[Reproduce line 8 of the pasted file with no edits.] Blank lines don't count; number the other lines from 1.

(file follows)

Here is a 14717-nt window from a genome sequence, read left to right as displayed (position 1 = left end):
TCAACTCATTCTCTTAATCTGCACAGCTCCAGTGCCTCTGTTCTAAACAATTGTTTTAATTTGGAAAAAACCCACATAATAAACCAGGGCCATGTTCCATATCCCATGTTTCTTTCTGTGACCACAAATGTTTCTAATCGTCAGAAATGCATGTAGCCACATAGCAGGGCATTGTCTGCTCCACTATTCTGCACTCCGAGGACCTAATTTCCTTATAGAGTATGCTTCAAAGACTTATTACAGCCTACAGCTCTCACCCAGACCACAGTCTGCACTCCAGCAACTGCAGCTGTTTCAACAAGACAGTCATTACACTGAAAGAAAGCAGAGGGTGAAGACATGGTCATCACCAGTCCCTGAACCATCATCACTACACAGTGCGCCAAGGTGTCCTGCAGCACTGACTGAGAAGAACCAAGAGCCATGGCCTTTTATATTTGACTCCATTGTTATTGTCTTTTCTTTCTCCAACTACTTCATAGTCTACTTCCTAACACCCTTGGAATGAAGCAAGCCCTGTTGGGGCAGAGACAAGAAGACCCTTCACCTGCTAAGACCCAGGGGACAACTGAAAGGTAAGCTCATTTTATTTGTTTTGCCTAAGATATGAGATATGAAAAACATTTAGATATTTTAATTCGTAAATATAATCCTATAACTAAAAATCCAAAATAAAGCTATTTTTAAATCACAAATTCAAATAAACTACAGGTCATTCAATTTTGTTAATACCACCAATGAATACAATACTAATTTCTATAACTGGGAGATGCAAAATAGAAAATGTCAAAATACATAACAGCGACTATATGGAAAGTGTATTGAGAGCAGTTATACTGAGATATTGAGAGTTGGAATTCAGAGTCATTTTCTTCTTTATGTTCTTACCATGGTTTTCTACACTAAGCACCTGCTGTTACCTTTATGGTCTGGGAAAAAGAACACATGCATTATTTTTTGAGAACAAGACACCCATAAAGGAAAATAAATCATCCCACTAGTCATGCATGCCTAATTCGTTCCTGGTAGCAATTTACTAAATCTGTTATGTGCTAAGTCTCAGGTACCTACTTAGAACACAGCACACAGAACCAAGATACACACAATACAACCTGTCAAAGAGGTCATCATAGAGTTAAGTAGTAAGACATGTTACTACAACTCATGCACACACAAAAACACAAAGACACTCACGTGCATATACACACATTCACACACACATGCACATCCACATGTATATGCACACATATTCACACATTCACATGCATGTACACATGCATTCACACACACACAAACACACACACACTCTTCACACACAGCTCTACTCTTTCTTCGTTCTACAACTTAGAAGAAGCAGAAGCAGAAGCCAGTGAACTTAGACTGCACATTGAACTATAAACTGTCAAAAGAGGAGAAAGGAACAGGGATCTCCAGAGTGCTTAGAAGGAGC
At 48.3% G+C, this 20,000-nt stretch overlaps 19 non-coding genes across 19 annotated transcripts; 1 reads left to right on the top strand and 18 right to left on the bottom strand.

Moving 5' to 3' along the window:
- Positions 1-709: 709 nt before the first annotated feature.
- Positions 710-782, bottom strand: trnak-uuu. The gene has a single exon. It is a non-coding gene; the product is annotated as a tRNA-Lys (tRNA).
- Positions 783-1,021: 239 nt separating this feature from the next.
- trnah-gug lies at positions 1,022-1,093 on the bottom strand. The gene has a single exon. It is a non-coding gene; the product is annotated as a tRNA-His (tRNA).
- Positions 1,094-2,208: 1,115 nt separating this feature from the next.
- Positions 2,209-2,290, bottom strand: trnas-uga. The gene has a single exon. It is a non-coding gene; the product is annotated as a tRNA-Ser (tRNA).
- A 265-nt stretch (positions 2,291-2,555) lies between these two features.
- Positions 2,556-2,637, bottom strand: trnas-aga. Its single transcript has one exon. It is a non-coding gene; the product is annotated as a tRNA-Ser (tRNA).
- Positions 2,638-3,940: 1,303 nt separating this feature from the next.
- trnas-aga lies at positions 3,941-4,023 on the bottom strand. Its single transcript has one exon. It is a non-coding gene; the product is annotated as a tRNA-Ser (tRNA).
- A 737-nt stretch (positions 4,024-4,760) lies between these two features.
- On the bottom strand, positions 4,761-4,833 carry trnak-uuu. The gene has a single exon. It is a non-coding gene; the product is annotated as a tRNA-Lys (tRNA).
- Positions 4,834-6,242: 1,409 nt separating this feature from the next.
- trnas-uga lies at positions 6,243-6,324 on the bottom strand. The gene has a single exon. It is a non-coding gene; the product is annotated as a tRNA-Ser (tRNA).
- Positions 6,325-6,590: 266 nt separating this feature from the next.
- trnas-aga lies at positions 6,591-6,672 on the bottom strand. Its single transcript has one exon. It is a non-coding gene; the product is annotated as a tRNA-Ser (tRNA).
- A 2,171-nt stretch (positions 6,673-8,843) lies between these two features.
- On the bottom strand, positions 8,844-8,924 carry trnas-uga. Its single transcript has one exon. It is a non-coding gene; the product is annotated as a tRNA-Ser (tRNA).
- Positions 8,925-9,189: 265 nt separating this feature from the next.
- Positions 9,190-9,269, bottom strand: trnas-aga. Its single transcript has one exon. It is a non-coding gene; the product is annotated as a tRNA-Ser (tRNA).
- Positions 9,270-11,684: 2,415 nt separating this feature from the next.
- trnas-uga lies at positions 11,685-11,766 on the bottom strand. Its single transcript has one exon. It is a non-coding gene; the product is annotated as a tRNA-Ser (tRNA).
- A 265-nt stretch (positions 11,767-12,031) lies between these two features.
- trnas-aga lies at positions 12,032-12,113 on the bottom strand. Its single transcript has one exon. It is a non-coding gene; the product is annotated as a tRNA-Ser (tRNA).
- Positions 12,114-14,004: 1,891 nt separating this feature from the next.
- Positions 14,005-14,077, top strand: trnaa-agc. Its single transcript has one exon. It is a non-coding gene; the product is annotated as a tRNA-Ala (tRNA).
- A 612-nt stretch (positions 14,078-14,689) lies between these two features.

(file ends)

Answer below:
- trnah-gug lies at positions 1,022-1,093 on the bottom strand. The gene has a single exon. It is a non-coding gene; the product is annotated as a tRNA-His (tRNA).